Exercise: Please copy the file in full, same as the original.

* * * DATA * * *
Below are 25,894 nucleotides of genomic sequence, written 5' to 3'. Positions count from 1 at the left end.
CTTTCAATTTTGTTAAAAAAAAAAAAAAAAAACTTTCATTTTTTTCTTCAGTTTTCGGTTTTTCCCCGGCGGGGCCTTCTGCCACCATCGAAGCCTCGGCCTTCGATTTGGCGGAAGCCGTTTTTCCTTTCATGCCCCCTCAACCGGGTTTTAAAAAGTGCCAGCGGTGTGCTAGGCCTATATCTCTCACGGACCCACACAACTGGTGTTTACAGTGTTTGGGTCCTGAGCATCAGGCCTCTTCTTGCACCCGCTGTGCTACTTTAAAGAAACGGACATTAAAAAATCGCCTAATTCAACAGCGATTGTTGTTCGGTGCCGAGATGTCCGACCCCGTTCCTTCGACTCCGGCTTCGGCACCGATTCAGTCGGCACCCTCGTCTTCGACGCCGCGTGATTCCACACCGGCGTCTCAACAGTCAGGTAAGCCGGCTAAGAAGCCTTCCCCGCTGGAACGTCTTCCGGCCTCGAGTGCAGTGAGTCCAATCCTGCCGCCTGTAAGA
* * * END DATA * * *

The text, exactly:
Below are 25,894 nucleotides of genomic sequence, written 5' to 3'. Positions count from 1 at the left end.
CTTTCAATTTTGTTAAAAAAAAAAAAAAAAAACTTTCATTTTTTTCTTCAGTTTTCGGTTTTTCCCCGGCGGGGCCTTCTGCCACCATCGAAGCCTCGGCCTTCGATTTGGCGGAAGCCGTTTTTCCTTTCATGCCCCCTCAACCGGGTTTTAAAAAGTGCCAGCGGTGTGCTAGGCCTATATCTCTCACGGACCCACACAACTGGTGTTTACAGTGTTTGGGTCCTGAGCATCAGGCCTCTTCTTGCACCCGCTGTGCTACTTTAAAGAAACGGACATTAAAAAATCGCCTAATTCAACAGCGATTGTTGTTCGGTGCCGAGATGTCCGACCCCGTTCCTTCGACTCCGGCTTCGGCACCGATTCAGTCGGCACCCTCGTCTTCGACGCCGCGTGATTCCACACCGGCGTCTCAACAGTCAGGTAAGCCGGCTAAGAAGCCTTCCCCGCTGGAACGTCTTCCGGCCTCGAGTGCAGTGAGTCCAATCCTGCCGCCTGTAAGA